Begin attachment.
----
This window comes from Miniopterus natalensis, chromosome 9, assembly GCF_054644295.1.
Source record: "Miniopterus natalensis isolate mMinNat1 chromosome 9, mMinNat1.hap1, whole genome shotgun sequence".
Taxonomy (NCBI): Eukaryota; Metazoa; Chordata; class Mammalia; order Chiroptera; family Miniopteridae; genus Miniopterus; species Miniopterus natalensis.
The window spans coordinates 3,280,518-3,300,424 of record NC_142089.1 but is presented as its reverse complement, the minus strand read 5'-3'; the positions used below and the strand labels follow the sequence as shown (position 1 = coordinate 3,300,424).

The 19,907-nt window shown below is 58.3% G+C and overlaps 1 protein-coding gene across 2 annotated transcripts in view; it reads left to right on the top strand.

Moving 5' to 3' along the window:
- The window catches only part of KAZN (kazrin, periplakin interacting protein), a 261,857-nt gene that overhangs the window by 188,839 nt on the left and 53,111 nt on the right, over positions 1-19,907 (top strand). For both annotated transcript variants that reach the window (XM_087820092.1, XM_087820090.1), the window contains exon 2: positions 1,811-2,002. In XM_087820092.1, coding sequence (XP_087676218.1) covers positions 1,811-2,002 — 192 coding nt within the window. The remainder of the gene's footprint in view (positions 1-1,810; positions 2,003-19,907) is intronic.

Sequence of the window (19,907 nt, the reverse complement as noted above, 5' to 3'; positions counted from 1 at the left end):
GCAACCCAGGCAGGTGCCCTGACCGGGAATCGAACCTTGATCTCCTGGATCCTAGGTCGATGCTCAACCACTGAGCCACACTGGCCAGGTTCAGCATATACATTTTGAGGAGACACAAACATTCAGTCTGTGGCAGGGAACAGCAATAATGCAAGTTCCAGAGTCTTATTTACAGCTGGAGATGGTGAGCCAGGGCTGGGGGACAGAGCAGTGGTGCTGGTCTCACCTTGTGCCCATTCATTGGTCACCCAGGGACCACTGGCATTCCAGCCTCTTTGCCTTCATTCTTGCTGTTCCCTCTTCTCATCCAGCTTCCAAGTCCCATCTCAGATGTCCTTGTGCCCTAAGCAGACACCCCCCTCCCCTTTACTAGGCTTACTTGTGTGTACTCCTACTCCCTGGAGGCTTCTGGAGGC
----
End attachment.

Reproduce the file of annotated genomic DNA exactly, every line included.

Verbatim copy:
This window comes from Miniopterus natalensis, chromosome 9, assembly GCF_054644295.1.
Source record: "Miniopterus natalensis isolate mMinNat1 chromosome 9, mMinNat1.hap1, whole genome shotgun sequence".
Taxonomy (NCBI): Eukaryota; Metazoa; Chordata; class Mammalia; order Chiroptera; family Miniopteridae; genus Miniopterus; species Miniopterus natalensis.
The window spans coordinates 3,280,518-3,300,424 of record NC_142089.1 but is presented as its reverse complement, the minus strand read 5'-3'; the positions used below and the strand labels follow the sequence as shown (position 1 = coordinate 3,300,424).

The 19,907-nt window shown below is 58.3% G+C and overlaps 1 protein-coding gene across 2 annotated transcripts in view; it reads left to right on the top strand.

Moving 5' to 3' along the window:
- The window catches only part of KAZN (kazrin, periplakin interacting protein), a 261,857-nt gene that overhangs the window by 188,839 nt on the left and 53,111 nt on the right, over positions 1-19,907 (top strand). For both annotated transcript variants that reach the window (XM_087820092.1, XM_087820090.1), the window contains exon 2: positions 1,811-2,002. In XM_087820092.1, coding sequence (XP_087676218.1) covers positions 1,811-2,002 — 192 coding nt within the window. The remainder of the gene's footprint in view (positions 1-1,810; positions 2,003-19,907) is intronic.

Sequence of the window (19,907 nt, the reverse complement as noted above, 5' to 3'; positions counted from 1 at the left end):
GCAACCCAGGCAGGTGCCCTGACCGGGAATCGAACCTTGATCTCCTGGATCCTAGGTCGATGCTCAACCACTGAGCCACACTGGCCAGGTTCAGCATATACATTTTGAGGAGACACAAACATTCAGTCTGTGGCAGGGAACAGCAATAATGCAAGTTCCAGAGTCTTATTTACAGCTGGAGATGGTGAGCCAGGGCTGGGGGACAGAGCAGTGGTGCTGGTCTCACCTTGTGCCCATTCATTGGTCACCCAGGGACCACTGGCATTCCAGCCTCTTTGCCTTCATTCTTGCTGTTCCCTCTTCTCATCCAGCTTCCAAGTCCCATCTCAGATGTCCTTGTGCCCTAAGCAGACACCCCCCTCCCCTTTACTAGGCTTACTTGTGTGTACTCCTACTCCCTGGAGGCTTCTGGAGGC